Luck of the Irish: the magic of Dublin

Step into the streets of Dublin and experience the Irish charm that makes it such a popular holiday destination.

Tourists walk the streets of Dublin
The dizzying growth has helped make it almost impossible to experience everything on offer. For starters, there is Dublin's almost comically packed arts calendar.
Those so inclined could spend almost every evening of the week going to a different writer's festival: Dublin Book Festival, the Dublin Writers Festival, the Franco-Irish Literary Festival, the Mountains to the Sea Festival — they all happen from April to September.
The Dublin: One City, One Book initiative encourages everyone to read the same book during April. This year it is The Picture of Dorian Grey by Oscar Wilde. Then there's Bloomsday, on June 16, a day-long celebration of James Joyce's masterpiece Ulysses — a dressed-up excuse for a "fry" (full Irish breakfast) and a pub-crawl for locals. It also attracts deadly serious Joyce fans from around the world.
The Dublin Theatre Festival in the first two weeks of October is a rival to the Edinburgh Fringe, offering progressive theatre and attracting the likes of Tom Waits and Vanessa Redgrave.
Dublin is one of the world's best music spots, being an easy add-on for any European and especially UK tour and features such esoteric venues as the lively rock pub Whelan's, hip-hop centric Crawdaddy, and the U2-friendly Point Depot. There is a millennium of history to consume. The picturesque Trinity College Dublin has stood at the foot of Dame Street since the 16th century, and inside one of the world's most beautiful libraries you'll discover the Book of Kells, the New Testament illustrated by Celtic monks some 1200 years ago.
Dublin is a tourist's dream, so easy to get around. Town centre is just few square kilometers on either side of the River Liffey, and driving is an unnecessary irritation (a one-way system means you basically can't turn right in Dublin) — the tram, train, or taxi will take you to the few places out of walking distance.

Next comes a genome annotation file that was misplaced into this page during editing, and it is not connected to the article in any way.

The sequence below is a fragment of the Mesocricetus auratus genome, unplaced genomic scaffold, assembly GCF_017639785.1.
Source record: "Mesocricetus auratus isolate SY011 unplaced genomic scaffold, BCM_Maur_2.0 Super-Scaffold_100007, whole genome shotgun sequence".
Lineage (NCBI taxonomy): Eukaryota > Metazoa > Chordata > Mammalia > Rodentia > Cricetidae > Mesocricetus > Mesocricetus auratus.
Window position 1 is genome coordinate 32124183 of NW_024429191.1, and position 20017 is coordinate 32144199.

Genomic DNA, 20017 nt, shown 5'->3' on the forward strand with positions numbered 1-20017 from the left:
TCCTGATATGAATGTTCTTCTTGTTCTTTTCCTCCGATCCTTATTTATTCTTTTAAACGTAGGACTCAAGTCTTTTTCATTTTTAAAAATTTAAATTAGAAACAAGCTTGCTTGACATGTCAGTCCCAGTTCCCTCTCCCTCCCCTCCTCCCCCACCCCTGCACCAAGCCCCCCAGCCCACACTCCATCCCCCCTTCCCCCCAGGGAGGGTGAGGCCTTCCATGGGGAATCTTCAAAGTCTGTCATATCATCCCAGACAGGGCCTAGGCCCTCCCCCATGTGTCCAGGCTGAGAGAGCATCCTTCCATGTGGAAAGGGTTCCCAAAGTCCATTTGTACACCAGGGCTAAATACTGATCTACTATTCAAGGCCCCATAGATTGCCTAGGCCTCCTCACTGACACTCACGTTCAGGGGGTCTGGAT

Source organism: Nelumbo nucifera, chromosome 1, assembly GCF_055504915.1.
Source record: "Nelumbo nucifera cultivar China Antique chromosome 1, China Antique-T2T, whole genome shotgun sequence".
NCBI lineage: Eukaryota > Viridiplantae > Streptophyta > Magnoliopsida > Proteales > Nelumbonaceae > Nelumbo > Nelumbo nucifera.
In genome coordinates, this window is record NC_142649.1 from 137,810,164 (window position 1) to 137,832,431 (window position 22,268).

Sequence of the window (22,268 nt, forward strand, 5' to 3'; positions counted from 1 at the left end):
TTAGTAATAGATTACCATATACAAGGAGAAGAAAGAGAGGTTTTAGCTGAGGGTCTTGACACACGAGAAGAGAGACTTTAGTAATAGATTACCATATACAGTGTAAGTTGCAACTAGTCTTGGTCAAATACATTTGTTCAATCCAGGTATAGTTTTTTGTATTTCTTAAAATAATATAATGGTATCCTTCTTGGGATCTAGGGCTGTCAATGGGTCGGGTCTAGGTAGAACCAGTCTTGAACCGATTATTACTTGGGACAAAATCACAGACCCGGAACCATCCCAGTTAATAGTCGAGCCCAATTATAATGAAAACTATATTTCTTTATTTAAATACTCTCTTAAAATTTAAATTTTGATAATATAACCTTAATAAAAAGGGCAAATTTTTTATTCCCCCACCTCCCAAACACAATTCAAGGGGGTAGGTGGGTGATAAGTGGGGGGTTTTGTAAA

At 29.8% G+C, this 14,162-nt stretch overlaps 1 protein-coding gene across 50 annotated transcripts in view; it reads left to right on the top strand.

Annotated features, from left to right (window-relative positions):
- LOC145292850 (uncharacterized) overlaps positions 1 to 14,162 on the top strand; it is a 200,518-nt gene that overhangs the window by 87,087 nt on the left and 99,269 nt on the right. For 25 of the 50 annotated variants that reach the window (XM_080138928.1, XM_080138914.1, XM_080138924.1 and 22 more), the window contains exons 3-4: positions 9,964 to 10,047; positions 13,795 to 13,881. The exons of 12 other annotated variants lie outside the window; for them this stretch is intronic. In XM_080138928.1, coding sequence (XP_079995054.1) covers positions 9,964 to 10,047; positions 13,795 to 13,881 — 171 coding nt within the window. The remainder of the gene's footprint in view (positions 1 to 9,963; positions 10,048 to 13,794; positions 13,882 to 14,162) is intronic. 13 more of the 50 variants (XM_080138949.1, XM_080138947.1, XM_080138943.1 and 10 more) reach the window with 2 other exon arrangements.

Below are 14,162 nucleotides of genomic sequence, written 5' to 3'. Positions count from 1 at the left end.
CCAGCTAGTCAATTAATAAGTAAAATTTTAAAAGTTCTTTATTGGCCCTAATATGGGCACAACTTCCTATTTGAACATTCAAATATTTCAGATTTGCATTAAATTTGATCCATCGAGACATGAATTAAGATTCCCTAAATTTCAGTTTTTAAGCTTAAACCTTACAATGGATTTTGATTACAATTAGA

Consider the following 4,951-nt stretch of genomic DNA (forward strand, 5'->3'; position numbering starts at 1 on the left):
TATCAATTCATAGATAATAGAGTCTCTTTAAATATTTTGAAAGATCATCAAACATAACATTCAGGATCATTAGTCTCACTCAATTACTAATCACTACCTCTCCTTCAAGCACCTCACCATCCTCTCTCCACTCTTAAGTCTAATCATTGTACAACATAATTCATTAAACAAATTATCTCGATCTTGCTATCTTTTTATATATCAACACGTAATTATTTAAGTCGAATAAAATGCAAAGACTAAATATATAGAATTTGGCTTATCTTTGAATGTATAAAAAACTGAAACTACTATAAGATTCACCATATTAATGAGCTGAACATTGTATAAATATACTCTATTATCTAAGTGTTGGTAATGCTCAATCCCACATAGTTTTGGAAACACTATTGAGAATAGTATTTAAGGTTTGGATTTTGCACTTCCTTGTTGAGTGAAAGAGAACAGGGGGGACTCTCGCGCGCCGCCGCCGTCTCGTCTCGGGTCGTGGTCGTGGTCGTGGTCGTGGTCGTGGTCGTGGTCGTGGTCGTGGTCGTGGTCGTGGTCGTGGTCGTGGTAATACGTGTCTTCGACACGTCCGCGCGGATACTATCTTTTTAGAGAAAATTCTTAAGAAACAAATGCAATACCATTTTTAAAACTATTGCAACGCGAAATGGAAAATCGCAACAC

For sightseeing there is a brace of open-air bus tours. The Viking Splash tour offers a difference. It can often be seen tooling around College Green and floating around the newly developed docklands, crammed with zealous kids who, no doubt are as excited by early Irish history as they are by the fact they're on a bus that also travels by water.
Boat-buses aside, much of what happens in Dublin goes on indoors, a good thing in a city where sunshine is an abstract concept for most of the year. The lively, friendly pubs are too many to list, but among the best is Grogan's on South William Street, the storied watering hole featured in Flann O'Brien's classic novel At Swim-Two-Birds.
Esoteric works of art line the walls and, oddly, a large wooden dragon hangs from the ceiling. There is no music, just a wall of sound created by unimpeded chat. The bar does a great line in ham and cheese toasties made with two slabs of white bread — for a perfect combination just add a dab of Keen's mustard and a pint of stout.
For a hangover cure try a dip at the Forty Foot, a bathing spot in Sandycove at the southern tip of the Dublin Bay. The water is frigid even at the height of summer, but hardy older specimens stand in waist deep with arms crossed and chat away the morning.
If the pub experience leaves you groggy you don't have to go far for restorative air. Leave Dublin at lunchtime and, travelling either by car, train or bus, you can reach the farthest corners of Ireland by evening. For Cork or Dingle it's 482km through verdant countryside and Galway on the west coast is half the distance. Across the border in Northern Ireland to County Antrim is the Giant's Causeway, a collection of ancient basalt columns stretching into the North Sea. According to legend, warrior Finn McCool built it to help him clamber across to clobber the Scots. To fortify yourself against the brisk sea air the Bushmills whiskey factory is just a few kilometres down the road.
The development of a thousand-year-old town is cause for both excitement and regret. The latest of Dublin's wholesale reinventions involves a once grimy pocket of rough-as-bags early-house pubs and disused warehouses on the south side of town. By March it will have been completely transformed into a world-class theatre district boasting a 2000-seat performing arts centre.
Nearby, down at the water's edge, stands another piece of history — the disused Boland's Mill. This handsome and imposing building was once occupied by rebel leader Eamon De Valera during the 1916 Easter Rising. It will soon be a hotel complex. Dublin is on the move — catch it while you can.

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